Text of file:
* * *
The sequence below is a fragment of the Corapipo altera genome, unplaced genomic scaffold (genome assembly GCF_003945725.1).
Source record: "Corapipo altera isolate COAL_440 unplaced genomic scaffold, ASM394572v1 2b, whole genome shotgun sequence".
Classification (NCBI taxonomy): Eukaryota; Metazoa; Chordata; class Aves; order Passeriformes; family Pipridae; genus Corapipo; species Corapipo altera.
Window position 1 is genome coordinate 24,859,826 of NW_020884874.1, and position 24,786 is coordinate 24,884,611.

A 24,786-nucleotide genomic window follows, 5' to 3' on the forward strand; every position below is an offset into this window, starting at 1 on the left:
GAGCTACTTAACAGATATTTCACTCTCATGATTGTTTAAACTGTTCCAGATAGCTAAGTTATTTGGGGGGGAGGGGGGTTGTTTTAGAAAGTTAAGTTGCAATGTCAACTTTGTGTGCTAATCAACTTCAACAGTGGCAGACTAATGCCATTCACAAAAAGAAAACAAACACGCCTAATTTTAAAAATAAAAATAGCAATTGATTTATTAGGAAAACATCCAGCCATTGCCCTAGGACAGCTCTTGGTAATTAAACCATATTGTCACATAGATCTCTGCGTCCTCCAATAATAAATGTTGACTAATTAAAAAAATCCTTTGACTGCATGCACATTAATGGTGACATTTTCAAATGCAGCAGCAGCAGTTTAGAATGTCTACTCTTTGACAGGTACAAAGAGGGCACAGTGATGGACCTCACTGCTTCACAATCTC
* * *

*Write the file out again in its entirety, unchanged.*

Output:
The sequence below is a fragment of the Corapipo altera genome, unplaced genomic scaffold (genome assembly GCF_003945725.1).
Source record: "Corapipo altera isolate COAL_440 unplaced genomic scaffold, ASM394572v1 2b, whole genome shotgun sequence".
Classification (NCBI taxonomy): Eukaryota; Metazoa; Chordata; class Aves; order Passeriformes; family Pipridae; genus Corapipo; species Corapipo altera.
Window position 1 is genome coordinate 24,859,826 of NW_020884874.1, and position 24,786 is coordinate 24,884,611.

A 24,786-nucleotide genomic window follows, 5' to 3' on the forward strand; every position below is an offset into this window, starting at 1 on the left:
GAGCTACTTAACAGATATTTCACTCTCATGATTGTTTAAACTGTTCCAGATAGCTAAGTTATTTGGGGGGGAGGGGGGTTGTTTTAGAAAGTTAAGTTGCAATGTCAACTTTGTGTGCTAATCAACTTCAACAGTGGCAGACTAATGCCATTCACAAAAAGAAAACAAACACGCCTAATTTTAAAAATAAAAATAGCAATTGATTTATTAGGAAAACATCCAGCCATTGCCCTAGGACAGCTCTTGGTAATTAAACCATATTGTCACATAGATCTCTGCGTCCTCCAATAATAAATGTTGACTAATTAAAAAAATCCTTTGACTGCATGCACATTAATGGTGACATTTTCAAATGCAGCAGCAGCAGTTTAGAATGTCTACTCTTTGACAGGTACAAAGAGGGCACAGTGATGGACCTCACTGCTTCACAATCTC